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DVD Review

DVD cover

Drag Me to Hell


Starring: Alison Lohman, Justin Long, Lorna Raver and Dileep Rao
Lionsgate Home Entertainment
RRP: £19.99
Certificate: 15
Available 26 October 2009

Christine Brown is an enthusiastic and ambitious Loans Officer at a bank. She is prospectively up for promotion, along with another worker. When an old woman called Mrs Ganush begs her to extend the loan on her house, Christine feels obliged, against her better judgement, to refuse. The loan has been extended twice previously, and the manager's eyes are on her. After hours, the old woman attacks her at her car and, after a violent struggle, curses her. A psychic seer, Rham Jas, warns Christine that she has the Curse of Lamia on her. An evil spirit makes her life a living nightmare, as everything goes wrong. Understandably, her boyfriend is sceptical. She soon learns that she has a limited time to reverse her fortunes before a demon arrives to drag her to hell...

Director Sam Raimi cut his teeth on horror with The Evil Dead films (The Evil Dead II was particularly inventive and humorous). Since then his career has moved much more into the mainstream, Most notably with the trilogy of hugely popular Spider-Man films. So it's an interesting exercise to study his return to the horror fold. Has Hollywood money smoothed away his raw edge? Has the time which has passed since his last original horror project dulled his desire to make an impact in a sea of mediocrity?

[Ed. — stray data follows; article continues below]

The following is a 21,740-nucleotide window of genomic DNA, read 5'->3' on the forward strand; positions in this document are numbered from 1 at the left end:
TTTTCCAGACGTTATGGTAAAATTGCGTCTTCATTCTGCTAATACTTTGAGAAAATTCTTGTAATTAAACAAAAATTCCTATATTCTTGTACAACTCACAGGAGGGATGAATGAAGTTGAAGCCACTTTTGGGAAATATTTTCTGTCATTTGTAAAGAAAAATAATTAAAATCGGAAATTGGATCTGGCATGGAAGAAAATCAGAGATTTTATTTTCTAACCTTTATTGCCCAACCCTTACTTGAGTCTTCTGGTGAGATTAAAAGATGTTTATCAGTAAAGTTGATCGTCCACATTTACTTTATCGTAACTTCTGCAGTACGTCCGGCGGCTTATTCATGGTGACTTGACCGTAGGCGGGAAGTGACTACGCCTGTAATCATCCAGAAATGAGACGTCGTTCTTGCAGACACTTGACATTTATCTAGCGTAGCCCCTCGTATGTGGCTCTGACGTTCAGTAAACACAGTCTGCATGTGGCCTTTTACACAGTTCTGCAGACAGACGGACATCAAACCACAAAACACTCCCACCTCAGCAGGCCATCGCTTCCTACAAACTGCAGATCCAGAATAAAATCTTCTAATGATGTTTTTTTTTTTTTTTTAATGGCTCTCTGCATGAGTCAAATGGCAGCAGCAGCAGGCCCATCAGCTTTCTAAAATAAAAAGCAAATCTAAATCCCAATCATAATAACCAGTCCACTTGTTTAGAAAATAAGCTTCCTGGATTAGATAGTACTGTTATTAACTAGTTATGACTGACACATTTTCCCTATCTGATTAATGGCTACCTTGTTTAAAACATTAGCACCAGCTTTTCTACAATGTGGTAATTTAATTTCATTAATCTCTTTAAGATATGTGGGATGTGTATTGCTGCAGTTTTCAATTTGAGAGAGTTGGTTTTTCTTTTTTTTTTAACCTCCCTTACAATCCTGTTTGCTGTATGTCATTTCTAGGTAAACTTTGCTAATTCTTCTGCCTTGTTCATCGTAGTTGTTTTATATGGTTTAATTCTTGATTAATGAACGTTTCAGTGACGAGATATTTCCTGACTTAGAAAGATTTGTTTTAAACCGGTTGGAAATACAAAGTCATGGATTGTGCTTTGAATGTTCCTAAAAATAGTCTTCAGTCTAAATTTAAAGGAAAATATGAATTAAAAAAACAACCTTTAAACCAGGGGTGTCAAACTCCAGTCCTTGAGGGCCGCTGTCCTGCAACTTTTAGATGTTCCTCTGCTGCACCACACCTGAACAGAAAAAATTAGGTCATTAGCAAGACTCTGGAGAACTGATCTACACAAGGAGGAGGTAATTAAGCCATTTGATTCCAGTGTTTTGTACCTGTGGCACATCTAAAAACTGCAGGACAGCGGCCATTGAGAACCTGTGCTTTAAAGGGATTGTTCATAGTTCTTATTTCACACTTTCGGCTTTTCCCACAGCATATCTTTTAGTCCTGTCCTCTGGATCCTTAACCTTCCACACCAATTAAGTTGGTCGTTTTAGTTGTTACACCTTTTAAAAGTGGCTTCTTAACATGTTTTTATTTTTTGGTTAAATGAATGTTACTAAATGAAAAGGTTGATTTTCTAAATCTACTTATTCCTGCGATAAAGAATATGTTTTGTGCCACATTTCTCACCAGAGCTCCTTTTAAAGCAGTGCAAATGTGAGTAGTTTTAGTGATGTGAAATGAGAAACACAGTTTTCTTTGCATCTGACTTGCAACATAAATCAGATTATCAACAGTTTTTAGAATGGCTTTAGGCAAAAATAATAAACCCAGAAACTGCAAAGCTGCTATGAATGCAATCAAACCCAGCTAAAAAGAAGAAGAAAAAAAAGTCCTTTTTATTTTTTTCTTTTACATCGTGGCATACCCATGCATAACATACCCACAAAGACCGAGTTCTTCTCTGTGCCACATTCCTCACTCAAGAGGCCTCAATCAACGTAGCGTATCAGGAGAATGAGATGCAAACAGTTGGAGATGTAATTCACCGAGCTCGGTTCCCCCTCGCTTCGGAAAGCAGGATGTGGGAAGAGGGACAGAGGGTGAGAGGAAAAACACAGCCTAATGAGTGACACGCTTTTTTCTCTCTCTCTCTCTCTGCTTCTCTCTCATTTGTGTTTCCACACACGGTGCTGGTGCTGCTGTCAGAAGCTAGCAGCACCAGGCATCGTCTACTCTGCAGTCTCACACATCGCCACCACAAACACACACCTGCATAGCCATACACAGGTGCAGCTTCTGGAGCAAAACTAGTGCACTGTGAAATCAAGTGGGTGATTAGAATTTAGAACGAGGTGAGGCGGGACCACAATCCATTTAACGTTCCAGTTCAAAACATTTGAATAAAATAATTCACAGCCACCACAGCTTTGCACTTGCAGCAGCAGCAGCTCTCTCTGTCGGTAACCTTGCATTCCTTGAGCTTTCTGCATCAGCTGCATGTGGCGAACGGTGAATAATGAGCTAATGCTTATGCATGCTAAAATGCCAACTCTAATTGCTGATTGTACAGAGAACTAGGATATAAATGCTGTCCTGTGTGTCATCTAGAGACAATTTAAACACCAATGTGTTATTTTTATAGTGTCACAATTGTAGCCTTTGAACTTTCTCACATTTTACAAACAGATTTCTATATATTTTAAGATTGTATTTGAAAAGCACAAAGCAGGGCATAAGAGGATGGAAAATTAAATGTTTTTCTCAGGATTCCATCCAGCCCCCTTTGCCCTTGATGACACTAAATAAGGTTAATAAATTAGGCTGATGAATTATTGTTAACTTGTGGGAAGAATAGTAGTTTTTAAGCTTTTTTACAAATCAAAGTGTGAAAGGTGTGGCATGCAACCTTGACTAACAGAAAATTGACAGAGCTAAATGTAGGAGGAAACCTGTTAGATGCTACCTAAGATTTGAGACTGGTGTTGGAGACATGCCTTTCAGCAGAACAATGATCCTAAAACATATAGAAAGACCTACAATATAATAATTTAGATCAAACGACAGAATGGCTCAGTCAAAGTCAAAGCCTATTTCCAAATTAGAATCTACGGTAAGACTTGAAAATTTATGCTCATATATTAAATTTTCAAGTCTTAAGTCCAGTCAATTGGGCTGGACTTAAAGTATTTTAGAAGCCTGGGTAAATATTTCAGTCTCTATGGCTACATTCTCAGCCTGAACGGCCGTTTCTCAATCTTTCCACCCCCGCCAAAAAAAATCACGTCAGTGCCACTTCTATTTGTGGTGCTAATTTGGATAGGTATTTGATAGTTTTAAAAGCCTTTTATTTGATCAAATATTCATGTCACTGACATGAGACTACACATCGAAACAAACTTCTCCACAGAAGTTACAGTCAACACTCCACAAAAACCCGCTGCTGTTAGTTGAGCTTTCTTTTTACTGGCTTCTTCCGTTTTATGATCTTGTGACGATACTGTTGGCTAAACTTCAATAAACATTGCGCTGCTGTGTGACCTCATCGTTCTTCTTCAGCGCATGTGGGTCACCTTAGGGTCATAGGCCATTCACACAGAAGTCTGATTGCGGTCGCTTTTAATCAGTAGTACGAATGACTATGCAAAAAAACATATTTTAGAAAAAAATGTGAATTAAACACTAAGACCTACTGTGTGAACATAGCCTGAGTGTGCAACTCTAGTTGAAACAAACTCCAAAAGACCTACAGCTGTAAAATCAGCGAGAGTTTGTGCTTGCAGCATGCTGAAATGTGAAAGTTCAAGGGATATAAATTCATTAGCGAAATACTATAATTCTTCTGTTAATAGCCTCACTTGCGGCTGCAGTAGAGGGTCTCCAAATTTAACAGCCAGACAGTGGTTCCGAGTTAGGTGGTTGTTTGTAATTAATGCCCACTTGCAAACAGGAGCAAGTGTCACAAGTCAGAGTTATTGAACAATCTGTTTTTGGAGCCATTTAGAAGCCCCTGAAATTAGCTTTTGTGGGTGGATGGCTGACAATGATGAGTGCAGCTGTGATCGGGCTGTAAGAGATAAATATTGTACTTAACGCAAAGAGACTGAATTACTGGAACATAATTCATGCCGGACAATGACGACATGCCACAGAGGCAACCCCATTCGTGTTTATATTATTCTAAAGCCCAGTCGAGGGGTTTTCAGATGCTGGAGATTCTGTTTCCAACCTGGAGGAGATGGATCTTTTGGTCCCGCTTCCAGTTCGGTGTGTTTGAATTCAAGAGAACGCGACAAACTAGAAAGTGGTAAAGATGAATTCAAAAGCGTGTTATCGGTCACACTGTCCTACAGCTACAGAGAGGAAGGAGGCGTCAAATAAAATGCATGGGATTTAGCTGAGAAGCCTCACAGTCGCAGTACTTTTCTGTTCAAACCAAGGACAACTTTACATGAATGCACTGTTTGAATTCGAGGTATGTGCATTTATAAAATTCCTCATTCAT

Not a bit of it. Drag Me To Hell is a simple tale well-executed. Although many of the elements incorporated in the film have been utilised previously (A Romany curse, psychics, a séance, and events similar to poltergeist activity), they are assembled in a manner which appears new and fresh. Concentrating on the perils of one central character is always a shrewd move, and here Christine hardly has time to breathe. Although the curse is in the form of a troublesome spirit (unseen, except for a briefly glimpsed horned demon-shaped shadow), it is the old woman who takes centre stage here as the villain of the piece. And very good she is too; in equal measure ugly, scary, violent and as mad as a box of frogs. Again there are elements borrowed from those East Asian supernatural horror films we've come to love (if that's the appropriate word), but this is definitely not a direct copy of any of those fine examples.

Drag Me To Hell seems to have acquired mainly favourable reviews, and deservedly so. Welcome back to the horror fold, Mr Sam Raimi.

Extras consist of a 30-minute behind-the-scenes documentary, and a trailer.


Ty Power

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